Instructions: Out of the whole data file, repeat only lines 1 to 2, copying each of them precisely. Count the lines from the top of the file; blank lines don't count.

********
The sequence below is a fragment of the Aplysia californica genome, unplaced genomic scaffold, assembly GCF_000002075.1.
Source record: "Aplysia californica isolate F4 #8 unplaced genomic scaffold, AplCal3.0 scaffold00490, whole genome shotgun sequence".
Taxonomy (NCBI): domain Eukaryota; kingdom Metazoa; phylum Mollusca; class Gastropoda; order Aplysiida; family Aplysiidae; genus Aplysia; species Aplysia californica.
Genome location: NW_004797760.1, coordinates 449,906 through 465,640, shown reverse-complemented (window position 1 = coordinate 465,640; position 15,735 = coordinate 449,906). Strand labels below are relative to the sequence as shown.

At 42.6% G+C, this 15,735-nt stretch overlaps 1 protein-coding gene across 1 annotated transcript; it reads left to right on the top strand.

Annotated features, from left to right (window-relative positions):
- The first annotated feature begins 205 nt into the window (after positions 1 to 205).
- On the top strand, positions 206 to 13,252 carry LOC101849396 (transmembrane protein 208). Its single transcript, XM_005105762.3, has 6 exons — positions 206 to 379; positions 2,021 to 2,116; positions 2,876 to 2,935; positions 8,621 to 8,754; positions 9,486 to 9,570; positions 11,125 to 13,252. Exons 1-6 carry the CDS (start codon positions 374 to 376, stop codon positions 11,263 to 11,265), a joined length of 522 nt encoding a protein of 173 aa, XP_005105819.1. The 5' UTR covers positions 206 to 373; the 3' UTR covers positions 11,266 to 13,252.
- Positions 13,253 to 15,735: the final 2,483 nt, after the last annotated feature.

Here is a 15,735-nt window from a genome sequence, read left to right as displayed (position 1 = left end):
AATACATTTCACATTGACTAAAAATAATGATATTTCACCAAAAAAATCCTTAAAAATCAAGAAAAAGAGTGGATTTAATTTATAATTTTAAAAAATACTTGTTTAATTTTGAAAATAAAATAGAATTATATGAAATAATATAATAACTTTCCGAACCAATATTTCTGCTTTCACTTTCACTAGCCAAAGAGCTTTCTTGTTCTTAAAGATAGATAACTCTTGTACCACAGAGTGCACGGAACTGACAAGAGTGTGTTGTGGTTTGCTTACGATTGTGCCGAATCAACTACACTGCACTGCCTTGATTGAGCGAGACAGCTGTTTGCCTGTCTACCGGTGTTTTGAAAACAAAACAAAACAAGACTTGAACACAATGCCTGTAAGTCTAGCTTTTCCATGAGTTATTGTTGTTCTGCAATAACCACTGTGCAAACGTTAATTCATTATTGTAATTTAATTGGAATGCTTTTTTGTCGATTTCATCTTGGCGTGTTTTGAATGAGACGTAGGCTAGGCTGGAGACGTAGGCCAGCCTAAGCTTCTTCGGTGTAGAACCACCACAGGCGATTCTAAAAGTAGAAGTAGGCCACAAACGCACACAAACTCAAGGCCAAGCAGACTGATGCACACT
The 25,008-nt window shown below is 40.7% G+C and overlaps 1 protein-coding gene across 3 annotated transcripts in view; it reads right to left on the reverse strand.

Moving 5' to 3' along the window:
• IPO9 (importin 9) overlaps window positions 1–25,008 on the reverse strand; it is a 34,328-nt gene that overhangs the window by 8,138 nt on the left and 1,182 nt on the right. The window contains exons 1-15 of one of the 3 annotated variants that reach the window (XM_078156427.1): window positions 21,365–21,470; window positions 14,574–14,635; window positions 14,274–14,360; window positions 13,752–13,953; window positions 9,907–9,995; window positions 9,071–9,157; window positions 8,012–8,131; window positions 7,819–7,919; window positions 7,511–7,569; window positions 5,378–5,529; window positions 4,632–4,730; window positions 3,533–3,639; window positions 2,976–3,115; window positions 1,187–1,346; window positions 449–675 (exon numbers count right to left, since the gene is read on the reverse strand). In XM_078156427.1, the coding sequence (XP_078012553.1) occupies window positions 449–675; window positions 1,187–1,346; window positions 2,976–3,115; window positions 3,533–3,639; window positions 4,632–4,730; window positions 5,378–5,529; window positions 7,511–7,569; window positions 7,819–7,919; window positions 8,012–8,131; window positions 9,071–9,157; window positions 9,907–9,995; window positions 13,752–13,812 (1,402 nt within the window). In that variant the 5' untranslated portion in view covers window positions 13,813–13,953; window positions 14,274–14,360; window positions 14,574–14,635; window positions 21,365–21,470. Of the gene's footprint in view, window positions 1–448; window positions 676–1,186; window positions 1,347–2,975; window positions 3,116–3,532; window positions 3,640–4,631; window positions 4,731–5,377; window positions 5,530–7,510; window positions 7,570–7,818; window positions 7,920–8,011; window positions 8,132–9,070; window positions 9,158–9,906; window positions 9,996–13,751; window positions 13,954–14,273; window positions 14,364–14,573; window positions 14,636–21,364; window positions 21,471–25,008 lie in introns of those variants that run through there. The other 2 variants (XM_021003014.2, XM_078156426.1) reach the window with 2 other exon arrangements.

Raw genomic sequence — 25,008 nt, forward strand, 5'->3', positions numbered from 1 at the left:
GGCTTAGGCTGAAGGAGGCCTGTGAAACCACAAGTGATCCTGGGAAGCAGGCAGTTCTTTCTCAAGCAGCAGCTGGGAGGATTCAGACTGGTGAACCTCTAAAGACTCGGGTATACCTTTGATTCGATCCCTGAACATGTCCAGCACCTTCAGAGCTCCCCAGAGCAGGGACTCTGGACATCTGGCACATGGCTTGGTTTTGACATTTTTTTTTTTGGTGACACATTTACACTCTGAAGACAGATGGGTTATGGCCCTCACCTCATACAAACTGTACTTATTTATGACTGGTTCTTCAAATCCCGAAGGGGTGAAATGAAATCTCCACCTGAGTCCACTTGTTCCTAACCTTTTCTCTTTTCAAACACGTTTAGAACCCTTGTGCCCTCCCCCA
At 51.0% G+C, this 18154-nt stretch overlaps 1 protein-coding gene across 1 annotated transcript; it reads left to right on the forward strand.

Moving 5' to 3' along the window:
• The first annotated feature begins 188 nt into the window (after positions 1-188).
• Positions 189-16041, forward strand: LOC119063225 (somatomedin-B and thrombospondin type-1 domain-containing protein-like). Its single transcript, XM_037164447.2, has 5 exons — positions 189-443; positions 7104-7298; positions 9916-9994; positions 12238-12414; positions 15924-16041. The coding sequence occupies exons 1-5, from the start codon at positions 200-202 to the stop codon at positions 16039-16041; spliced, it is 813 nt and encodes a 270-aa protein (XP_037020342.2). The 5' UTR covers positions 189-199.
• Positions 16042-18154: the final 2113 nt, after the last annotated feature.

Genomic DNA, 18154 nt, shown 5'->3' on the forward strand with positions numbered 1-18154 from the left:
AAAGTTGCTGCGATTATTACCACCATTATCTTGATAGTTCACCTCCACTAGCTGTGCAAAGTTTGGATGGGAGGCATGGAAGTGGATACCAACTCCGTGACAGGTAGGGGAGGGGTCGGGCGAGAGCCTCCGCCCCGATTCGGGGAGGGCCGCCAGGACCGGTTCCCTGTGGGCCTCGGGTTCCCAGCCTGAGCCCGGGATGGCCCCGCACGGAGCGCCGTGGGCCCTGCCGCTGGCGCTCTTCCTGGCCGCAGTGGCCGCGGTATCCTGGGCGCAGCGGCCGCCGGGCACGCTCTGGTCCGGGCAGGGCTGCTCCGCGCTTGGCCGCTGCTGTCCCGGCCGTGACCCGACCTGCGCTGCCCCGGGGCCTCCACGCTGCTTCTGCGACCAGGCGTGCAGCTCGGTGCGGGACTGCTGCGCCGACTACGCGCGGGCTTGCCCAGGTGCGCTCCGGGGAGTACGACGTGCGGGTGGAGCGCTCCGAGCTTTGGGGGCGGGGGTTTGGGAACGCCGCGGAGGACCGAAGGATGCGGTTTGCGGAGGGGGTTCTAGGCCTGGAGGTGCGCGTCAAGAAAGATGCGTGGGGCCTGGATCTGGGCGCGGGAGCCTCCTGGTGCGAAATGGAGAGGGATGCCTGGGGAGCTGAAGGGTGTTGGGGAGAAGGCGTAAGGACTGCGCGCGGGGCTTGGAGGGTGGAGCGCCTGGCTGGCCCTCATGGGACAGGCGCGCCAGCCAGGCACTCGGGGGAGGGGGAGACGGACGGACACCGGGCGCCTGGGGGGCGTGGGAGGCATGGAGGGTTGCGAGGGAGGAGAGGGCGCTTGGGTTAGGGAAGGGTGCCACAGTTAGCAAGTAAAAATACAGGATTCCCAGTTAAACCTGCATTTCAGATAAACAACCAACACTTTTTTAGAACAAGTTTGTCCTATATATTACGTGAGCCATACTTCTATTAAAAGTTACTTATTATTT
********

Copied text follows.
The sequence below is a fragment of the Aplysia californica genome, unplaced genomic scaffold, assembly GCF_000002075.1.
Source record: "Aplysia californica isolate F4 #8 unplaced genomic scaffold, AplCal3.0 scaffold00490, whole genome shotgun sequence".